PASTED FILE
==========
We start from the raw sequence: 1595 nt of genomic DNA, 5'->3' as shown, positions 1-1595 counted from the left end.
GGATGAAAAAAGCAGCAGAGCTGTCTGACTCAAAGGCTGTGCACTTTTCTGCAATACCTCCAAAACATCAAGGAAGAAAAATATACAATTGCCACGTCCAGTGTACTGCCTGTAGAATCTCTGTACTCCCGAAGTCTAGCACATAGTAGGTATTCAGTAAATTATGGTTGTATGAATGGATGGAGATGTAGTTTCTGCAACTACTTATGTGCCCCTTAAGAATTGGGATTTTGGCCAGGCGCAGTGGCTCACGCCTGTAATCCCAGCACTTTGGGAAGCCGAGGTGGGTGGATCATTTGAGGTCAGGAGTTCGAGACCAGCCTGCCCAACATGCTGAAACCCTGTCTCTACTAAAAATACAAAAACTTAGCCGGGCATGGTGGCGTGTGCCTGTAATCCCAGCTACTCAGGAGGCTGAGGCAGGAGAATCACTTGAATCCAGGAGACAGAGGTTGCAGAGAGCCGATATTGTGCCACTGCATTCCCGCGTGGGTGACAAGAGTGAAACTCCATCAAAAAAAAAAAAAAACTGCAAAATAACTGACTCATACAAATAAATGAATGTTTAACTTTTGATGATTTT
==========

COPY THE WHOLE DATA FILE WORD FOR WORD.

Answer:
We start from the raw sequence: 1595 nt of genomic DNA, 5'->3' as shown, positions 1-1595 counted from the left end.
GGATGAAAAAAGCAGCAGAGCTGTCTGACTCAAAGGCTGTGCACTTTTCTGCAATACCTCCAAAACATCAAGGAAGAAAAATATACAATTGCCACGTCCAGTGTACTGCCTGTAGAATCTCTGTACTCCCGAAGTCTAGCACATAGTAGGTATTCAGTAAATTATGGTTGTATGAATGGATGGAGATGTAGTTTCTGCAACTACTTATGTGCCCCTTAAGAATTGGGATTTTGGCCAGGCGCAGTGGCTCACGCCTGTAATCCCAGCACTTTGGGAAGCCGAGGTGGGTGGATCATTTGAGGTCAGGAGTTCGAGACCAGCCTGCCCAACATGCTGAAACCCTGTCTCTACTAAAAATACAAAAACTTAGCCGGGCATGGTGGCGTGTGCCTGTAATCCCAGCTACTCAGGAGGCTGAGGCAGGAGAATCACTTGAATCCAGGAGACAGAGGTTGCAGAGAGCCGATATTGTGCCACTGCATTCCCGCGTGGGTGACAAGAGTGAAACTCCATCAAAAAAAAAAAAAAACTGCAAAATAACTGACTCATACAAATAAATGAATGTTTAACTTTTGATGATTTT